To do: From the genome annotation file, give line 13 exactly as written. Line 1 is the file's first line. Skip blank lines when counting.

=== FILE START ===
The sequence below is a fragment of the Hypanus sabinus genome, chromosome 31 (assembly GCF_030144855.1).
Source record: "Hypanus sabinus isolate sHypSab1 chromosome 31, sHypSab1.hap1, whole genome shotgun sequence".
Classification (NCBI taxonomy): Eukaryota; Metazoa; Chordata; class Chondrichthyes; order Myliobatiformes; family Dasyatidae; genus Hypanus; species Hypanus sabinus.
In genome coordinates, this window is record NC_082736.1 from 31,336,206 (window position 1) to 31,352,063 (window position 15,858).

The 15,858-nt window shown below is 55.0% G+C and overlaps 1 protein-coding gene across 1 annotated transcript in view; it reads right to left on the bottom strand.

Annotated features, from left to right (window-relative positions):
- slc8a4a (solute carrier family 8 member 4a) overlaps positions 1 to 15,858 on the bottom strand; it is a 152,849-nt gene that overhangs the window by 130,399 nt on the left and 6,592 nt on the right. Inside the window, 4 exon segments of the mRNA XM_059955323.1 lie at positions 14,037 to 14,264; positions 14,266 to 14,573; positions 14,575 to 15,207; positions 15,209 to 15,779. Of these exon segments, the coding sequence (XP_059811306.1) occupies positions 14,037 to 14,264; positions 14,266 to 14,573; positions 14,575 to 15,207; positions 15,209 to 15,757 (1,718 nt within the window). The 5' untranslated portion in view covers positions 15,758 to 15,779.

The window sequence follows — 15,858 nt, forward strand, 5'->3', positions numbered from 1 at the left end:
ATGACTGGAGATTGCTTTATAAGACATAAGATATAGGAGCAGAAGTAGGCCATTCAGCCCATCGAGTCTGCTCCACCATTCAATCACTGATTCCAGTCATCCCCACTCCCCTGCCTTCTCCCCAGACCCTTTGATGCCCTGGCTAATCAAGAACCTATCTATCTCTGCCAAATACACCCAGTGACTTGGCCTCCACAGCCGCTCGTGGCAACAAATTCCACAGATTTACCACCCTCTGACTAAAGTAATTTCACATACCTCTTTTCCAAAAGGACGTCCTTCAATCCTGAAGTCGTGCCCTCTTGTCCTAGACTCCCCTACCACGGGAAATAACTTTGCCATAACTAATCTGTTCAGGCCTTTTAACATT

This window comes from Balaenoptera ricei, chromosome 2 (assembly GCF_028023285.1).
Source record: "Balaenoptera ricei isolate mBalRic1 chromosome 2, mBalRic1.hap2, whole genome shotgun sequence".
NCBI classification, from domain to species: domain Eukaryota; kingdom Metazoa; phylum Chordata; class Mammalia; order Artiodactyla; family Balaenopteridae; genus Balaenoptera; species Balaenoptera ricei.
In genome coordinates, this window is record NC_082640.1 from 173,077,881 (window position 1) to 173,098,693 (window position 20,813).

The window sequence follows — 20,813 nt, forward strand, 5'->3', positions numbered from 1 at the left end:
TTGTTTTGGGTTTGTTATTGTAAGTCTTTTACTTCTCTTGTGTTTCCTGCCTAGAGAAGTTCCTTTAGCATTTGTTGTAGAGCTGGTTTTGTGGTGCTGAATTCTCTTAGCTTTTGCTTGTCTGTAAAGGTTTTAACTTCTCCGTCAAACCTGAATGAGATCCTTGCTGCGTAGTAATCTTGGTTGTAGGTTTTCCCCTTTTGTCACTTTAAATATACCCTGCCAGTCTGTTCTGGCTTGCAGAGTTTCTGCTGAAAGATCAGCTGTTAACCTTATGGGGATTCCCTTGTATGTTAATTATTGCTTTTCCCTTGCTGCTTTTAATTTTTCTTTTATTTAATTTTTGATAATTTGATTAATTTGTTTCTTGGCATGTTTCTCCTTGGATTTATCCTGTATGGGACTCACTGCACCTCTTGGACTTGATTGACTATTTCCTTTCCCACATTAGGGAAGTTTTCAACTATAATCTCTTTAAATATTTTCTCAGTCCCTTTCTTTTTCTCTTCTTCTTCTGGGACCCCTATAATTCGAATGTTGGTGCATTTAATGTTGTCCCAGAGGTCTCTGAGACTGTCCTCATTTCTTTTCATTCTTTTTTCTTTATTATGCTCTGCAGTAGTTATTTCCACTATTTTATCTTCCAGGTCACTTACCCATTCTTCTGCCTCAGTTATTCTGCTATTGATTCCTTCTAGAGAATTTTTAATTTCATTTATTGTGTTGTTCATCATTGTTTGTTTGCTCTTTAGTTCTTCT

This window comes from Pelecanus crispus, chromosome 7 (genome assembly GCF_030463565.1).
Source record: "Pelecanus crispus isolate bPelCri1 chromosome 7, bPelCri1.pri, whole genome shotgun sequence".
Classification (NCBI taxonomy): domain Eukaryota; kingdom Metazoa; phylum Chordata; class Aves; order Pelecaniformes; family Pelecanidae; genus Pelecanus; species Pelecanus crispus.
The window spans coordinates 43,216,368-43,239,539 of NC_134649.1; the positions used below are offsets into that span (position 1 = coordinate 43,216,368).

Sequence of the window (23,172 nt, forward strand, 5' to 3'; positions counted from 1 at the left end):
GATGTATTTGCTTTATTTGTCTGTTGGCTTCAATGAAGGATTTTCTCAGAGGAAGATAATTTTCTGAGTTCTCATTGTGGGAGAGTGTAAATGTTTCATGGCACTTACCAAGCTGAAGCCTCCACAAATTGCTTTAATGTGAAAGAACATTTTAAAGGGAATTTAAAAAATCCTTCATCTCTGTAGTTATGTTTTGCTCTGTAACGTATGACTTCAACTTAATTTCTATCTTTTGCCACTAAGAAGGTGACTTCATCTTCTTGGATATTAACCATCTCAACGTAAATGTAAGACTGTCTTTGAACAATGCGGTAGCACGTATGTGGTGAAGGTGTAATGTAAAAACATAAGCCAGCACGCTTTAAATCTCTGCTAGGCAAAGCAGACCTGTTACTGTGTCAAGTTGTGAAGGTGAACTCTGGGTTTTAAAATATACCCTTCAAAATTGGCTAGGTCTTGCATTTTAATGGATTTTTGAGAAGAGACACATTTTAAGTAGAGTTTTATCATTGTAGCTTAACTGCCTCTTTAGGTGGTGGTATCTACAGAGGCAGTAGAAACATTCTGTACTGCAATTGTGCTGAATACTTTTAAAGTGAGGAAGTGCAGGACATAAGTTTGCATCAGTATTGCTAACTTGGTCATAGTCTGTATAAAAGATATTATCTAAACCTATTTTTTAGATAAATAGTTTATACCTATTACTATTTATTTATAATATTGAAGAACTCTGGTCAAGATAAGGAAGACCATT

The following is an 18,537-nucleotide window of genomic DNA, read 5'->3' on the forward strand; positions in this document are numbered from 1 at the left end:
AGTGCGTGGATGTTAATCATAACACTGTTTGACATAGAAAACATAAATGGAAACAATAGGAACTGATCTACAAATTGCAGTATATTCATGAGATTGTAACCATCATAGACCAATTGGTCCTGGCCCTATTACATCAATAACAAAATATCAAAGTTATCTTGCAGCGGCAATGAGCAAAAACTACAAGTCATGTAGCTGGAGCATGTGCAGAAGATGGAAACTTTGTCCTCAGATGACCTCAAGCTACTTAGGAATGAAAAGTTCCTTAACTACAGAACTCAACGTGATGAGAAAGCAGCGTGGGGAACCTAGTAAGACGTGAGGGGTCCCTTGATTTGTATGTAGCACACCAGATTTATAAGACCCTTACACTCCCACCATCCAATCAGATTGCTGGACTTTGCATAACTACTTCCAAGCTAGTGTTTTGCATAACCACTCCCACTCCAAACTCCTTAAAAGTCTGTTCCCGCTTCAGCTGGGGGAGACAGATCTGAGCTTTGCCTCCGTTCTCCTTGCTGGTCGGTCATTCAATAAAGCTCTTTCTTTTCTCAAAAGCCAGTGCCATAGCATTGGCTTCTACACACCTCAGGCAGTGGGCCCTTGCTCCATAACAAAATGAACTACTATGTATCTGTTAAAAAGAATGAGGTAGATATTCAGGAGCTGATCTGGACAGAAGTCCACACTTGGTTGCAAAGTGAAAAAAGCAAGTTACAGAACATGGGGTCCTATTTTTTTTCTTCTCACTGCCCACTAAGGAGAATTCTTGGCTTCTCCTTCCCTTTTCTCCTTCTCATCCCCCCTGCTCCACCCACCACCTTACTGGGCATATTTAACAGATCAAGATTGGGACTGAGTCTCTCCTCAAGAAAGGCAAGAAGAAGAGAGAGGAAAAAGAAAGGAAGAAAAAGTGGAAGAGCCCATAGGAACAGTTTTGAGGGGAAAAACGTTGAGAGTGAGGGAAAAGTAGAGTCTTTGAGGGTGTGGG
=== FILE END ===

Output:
In genome coordinates, this window is record NC_082640.1 from 173,077,881 (window position 1) to 173,098,693 (window position 20,813).